Apply now for YALSA’s 2019 Diversity Program Stipend

YALSA invites diverse individuals to apply by August 1 for a chance to present a literacies focused program at its 2019 YA Services Symposium in Memphis, TN. The program will take place on Sunday, November 3rd of the symposium.

If selected, the recipient must become a YALSA/ALA member and will be provided $1,500 to offset that cost, as well as registration, travel, lodging, and meal expenses at the symposium. Funds for the stipend are generously provided by the Dollar General Literacy Foundation.

With this opportunity, YALSA hopes to create a more just and equitable symposium by providing more professional opportunities for diverse individuals from underrepresented populations, including but not limited to race, ethnicity, gender identity, sexual orientation, socioeconomic status, language, culture, national origin, age, disability status, ideology, religion, power differentiated groups and professional skills.

Only one session proposal per person will be accepted. Literacies, as defined by YALSA, extends beyond traditional literacy and includes, but is not limited to visual, digital, textual and technology literacy or serving underserved teens. Before accepting the award, the recipient must become a member of YALSA/ALA. Learn more and apply by August 1.

YALSA’s 2019 YA Services Symposium will take place Nov. 1-3 with the theme: Show Up and Advocate: Supporting Teens in the Face of Adversity. Now through early bird registration (September 15), those who join YALSA and register for the symposium will be automatically entered for a chance to win free registration for the 2020 YALSA symposium, which will take place in Reno, NV. More information about the symposium can be found at www.ala.org/yalsa/yasymposium.

#alaac19 PLA Pre-Conference: Librarians and Social Workers – Partnerships that Work for Connecting People in Need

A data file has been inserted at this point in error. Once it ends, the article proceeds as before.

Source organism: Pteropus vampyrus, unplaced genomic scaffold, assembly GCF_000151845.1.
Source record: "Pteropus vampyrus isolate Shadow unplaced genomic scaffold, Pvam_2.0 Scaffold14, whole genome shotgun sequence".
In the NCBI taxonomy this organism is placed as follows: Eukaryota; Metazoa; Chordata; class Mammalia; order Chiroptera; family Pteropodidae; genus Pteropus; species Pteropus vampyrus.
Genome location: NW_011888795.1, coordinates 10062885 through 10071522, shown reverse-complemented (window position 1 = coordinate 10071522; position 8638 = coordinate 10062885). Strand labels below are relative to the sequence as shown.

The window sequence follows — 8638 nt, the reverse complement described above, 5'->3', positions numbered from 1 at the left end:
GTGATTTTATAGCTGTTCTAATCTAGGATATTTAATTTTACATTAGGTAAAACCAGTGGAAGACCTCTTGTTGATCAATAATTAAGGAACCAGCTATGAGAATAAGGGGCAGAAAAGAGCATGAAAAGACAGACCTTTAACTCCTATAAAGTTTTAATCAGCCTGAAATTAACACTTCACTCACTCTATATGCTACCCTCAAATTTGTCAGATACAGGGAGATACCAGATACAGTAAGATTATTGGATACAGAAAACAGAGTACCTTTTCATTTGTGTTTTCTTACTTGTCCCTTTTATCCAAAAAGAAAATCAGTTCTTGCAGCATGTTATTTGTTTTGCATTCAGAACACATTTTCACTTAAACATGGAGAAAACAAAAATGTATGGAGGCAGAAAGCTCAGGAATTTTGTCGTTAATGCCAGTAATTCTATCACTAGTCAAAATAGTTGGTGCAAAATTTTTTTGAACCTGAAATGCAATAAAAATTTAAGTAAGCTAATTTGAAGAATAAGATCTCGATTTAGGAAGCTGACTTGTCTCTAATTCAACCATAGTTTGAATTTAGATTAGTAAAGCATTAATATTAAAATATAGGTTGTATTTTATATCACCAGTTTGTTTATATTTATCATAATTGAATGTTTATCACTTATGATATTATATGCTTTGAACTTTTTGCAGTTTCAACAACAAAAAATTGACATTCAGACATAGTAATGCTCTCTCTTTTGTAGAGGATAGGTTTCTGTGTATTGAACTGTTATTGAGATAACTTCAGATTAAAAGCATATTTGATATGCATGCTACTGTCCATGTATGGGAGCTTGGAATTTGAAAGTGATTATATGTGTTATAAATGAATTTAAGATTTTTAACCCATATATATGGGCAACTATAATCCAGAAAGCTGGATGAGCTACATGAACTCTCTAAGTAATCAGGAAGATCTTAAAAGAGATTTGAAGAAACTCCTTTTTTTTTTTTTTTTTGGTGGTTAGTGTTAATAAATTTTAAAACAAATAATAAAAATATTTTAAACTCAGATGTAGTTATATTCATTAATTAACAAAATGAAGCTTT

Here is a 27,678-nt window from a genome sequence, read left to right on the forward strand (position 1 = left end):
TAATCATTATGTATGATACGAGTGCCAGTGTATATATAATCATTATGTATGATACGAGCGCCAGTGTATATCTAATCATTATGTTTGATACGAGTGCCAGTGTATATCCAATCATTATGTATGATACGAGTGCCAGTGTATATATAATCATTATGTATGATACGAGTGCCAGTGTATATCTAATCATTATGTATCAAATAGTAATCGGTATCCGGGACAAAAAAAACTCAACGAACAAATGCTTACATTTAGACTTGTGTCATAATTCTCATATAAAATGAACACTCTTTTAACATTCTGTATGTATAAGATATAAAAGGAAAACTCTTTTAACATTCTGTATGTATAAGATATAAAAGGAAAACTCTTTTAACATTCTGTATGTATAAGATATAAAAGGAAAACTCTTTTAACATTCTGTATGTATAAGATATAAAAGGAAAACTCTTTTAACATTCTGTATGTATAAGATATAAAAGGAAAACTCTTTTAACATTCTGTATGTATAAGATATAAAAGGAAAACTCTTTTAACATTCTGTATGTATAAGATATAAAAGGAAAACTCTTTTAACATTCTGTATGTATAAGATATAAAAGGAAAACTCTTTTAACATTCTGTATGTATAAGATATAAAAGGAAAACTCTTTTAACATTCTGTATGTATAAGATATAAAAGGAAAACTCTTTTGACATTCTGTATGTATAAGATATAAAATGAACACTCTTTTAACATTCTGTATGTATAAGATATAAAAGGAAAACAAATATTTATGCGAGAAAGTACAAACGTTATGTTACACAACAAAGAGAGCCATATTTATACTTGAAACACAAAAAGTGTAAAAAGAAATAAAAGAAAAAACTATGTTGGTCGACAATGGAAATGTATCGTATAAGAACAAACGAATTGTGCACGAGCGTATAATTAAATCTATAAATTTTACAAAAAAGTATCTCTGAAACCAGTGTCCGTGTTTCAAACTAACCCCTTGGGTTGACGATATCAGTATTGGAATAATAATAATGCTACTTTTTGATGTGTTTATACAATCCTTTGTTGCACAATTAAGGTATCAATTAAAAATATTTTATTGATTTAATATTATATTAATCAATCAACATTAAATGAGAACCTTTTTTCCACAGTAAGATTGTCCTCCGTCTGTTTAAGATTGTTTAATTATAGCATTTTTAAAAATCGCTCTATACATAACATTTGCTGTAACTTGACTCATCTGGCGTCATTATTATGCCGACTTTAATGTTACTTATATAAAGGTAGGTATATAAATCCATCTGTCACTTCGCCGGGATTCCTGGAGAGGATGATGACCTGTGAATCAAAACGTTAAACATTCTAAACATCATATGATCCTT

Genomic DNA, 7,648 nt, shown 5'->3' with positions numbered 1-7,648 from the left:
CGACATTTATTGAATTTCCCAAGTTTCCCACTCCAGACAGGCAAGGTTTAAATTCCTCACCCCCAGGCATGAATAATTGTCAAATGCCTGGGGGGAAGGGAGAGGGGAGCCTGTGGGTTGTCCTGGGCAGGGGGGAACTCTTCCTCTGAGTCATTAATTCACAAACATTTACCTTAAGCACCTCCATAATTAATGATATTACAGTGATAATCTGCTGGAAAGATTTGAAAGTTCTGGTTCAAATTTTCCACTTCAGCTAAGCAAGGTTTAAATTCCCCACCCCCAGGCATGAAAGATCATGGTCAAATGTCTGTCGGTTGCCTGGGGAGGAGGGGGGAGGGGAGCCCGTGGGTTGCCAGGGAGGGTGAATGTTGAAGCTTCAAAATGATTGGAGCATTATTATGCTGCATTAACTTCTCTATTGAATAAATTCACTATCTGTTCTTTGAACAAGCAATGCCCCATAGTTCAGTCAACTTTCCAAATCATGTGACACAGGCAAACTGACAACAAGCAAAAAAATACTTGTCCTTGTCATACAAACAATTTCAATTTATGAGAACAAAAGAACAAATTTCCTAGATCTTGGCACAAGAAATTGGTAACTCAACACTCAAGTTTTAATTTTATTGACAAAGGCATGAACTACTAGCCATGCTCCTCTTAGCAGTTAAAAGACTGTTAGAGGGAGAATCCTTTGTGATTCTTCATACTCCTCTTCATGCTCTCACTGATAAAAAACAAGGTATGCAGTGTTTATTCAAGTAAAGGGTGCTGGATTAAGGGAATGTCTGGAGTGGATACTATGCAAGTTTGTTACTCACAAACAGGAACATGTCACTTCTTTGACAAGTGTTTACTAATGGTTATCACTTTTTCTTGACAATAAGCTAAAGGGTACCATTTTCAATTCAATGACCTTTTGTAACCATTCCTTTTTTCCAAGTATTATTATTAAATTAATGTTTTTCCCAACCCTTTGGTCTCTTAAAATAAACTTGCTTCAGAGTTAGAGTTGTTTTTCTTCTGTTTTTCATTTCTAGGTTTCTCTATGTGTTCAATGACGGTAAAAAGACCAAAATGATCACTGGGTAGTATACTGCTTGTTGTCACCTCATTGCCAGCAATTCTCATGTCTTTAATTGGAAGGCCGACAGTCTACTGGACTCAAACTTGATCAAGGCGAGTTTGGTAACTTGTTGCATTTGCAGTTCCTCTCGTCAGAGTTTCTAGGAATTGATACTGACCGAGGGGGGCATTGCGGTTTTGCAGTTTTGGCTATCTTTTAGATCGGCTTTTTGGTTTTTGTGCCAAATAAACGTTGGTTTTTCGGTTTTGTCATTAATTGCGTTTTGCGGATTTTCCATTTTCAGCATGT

This post was written by Carrie Sanders, Youth Services Coordinator at the Maryland State Library

annual 2019 logoI was fortunate to be able to attend the PLA pre-conference focusing on the partnerships library staff and social workers can build in order to support all members of a community. The session opened with a reference to Eric Klinenberg who wrote, “Libraries don’t just provide free access to books and other cultural materials, they also offer things like companionship for older adults, de facto child care for busy parents, language instruction for immigrants and welcoming public spaces for the poor, the homeless and young people.”

Social workers in libraries provide support for library patrons through crisis intervention, outreach and engagement, referral services, community programming, and advocacy. They also support library staff. Their presence creates a culture shift that moves the question regarding those in need from, “How do we remove?” to “How can we connect those with specific needs to services?”
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YALSA Board at #alaac19: Selection List Marketing

It was brought to the attention of the YALSA Board regarding a lack of knowledge and marketing for the current selection lists created and developed by our YALSA Hub Bloggers and committee members. Our lists, like Amazing Audio, Quick Picks, Great Graphic Novels, and Teens Top Ten, and the hardworking members who create them have not gotten as much attention as they should since the move to the YALSA Hub.